Preventing Type 2 Diabetes With TZDs


The traditional medical approach to diabetes is simply to manage it after it has been diagnosed. Because there isn’t a cure, the emphasis is on keeping metabolism of glucose and lessens the liver’s production of new glucose.

What’s particularly interesting is that TZDs may actually increase the total amount of fat on a person, but they appear to cause a redistribution of fat in ways that may help increase insulin sensitivity. Visceral fat — fat surrounding the organs of the metformin [standard diabetes drugs].” Nathan tells WebMD the greatest benefit may come by combining TZDs with other drugs, although he cautions that the results of doing so are not yet fully understood.

Another potentially significant benefit of TZDs is that they appear to lower the levels of free fatty acids in the bloodstream, a new focus of attention for diabetes experts because of their connection to diabetic complications. “I think that’s an important aspect of TZDs,” says Paul Jellinger, MD, past president of the American Association of Clinical Endocrinologists. “It’s one of the apparent benefits of TZDs that hasn’t been widely appreciated yet.”

A New Direction?

Based in part on the results of the TRIPOD study, Buchanan believes the emphasis of diabetes treatment needs to be shifted.

“Basically, right now, we treat people whose glucose levels are already high enough to cause long-term complications and we try to get their levels lowered,” he says. “But by the time someone has gotten to the point of diabetes, they’ve probably lost about 80% of their beta-cell function. Someone with just Impaired glucose tolerance [an aspect of pre-diabetes] has already lost about 50% of their beta-cell function.”

Buchanan wants diabetics and doctors to understand better the difference between the manifestations of disease — heightened glucose levels — and the loss of beta-cell function that may be causing them.

“The current paradigm of diabetes treatment is focused on the sprint — what your glucose levels are — instead of the marathon, which is how the disease is progressing,” he says.

However, other experts caution that the results of the TRIPOD study and the effectiveness and safety of TZDs need to be confirmed.

“TZDs are an incredibly important addition to our set of tools,” says Fran Kaufman, president of the American Diabetes Association and division head of endocrinology at the Children’s Hospital Los Angeles. But she cautions that more studies need to be done. “Whether other studies will show a similarly robust effect of TZDs [as the TRIPOD study did] is something we just don’t know.”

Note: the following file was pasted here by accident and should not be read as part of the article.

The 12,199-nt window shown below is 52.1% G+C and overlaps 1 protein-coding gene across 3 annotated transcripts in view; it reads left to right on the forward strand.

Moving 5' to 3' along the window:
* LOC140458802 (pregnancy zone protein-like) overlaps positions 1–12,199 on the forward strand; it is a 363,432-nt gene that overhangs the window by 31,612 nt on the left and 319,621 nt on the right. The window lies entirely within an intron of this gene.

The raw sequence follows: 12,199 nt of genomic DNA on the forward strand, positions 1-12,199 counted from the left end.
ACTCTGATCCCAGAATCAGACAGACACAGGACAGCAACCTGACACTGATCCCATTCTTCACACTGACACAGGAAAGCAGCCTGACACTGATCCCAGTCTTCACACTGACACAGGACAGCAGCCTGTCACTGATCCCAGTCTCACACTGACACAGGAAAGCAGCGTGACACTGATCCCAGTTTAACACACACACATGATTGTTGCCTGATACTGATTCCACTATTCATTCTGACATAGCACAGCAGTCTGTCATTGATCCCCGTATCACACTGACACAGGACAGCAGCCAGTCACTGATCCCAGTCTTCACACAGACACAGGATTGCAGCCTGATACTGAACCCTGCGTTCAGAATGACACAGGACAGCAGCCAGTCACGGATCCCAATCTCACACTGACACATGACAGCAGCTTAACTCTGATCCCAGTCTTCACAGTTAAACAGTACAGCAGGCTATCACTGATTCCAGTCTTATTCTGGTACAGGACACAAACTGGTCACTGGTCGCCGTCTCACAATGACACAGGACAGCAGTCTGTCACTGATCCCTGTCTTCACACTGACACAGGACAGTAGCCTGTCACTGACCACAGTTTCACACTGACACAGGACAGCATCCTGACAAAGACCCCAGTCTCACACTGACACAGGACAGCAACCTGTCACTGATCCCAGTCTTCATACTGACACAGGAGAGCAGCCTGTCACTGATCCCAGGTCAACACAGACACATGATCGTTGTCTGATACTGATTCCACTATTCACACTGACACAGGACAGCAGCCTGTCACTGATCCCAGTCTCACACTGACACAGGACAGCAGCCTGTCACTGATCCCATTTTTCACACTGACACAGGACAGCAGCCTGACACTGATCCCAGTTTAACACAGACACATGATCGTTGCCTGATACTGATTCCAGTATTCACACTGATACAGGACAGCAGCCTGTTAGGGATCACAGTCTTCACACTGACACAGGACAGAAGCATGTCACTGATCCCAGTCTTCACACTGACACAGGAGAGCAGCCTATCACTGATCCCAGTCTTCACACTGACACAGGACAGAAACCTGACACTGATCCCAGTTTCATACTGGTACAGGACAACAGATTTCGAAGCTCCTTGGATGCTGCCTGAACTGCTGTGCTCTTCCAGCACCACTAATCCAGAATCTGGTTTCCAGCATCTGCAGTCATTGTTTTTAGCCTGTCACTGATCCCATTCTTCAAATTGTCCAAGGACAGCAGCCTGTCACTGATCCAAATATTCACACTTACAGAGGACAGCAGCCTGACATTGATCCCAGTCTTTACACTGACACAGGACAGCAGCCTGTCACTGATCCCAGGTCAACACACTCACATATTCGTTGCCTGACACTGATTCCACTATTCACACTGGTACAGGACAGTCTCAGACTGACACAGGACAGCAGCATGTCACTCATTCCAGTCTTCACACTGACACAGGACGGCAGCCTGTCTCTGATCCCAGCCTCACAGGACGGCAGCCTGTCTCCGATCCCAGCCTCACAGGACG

The Risks and The Costs

There are potential dangers to TZDs. This was most evident in 2000, when the Food and Drug Administration asked the manufacturer of Rezulin to withdraw it after reports of severe and sometimes fatal edema — the build-up of fluid in tissue — from TZD use.

There have been reports of other potential problems, and one survey of patients using TZDs found that the risk of actually increased, in contrast to studies demonstrating the cardio-protective characteristics of the drugs.

Finally, the financial costs of TZDs may hamper their usefulness; they are significantly more expensive than other drugs used to treat diabetes. While Kaufman hopes that prices will drop as more TZDs are released, Buchanan is concerned that this may not happen until the patents on particular TZDs expire.

Who Needs TZDs?

Given the possible benefits of TZDs, you may wonder whether you should be using them yourself. They aren’t appropriate in all cases, and many of their benefits need to be confirmed.

For instance, despite the promise of the TRIPOD study, TZDs are not recommended for the treatment of pre-diabetes. “I get asked a lot whether you should treat everybody with insulin-resistance syndrome with a TZD,” says Buchanan, “and the answer is no.” Buchanan notes that insulin resistance is really marked by a cluster of things, and treatment should be based on what symptoms an individual has.

It is also crucial to know that other studies, such as the Diabetes Prevention Program (DPP), have demonstrated the effectiveness of behavioral interventions — such as regular exercise and weight loss — in slowing or preventing the progress of pre-diabetes to type 2 diabetes. Depending on your case, changes in your diet and an increase in exercise may be the best medicine.

For the time being, doctors are generally advised to use TZDs cautiously because of their potential risks. But the beneficial effects of TZDs point to a possible future in the treatment of diabetes.

“I think that if nothing else, TRIPOD showed that by focusing on the relieving the stress on beta cells, we can slow the progress of IGT and type 2 diabetes,” Buchanan says. “We can stabilize the process.”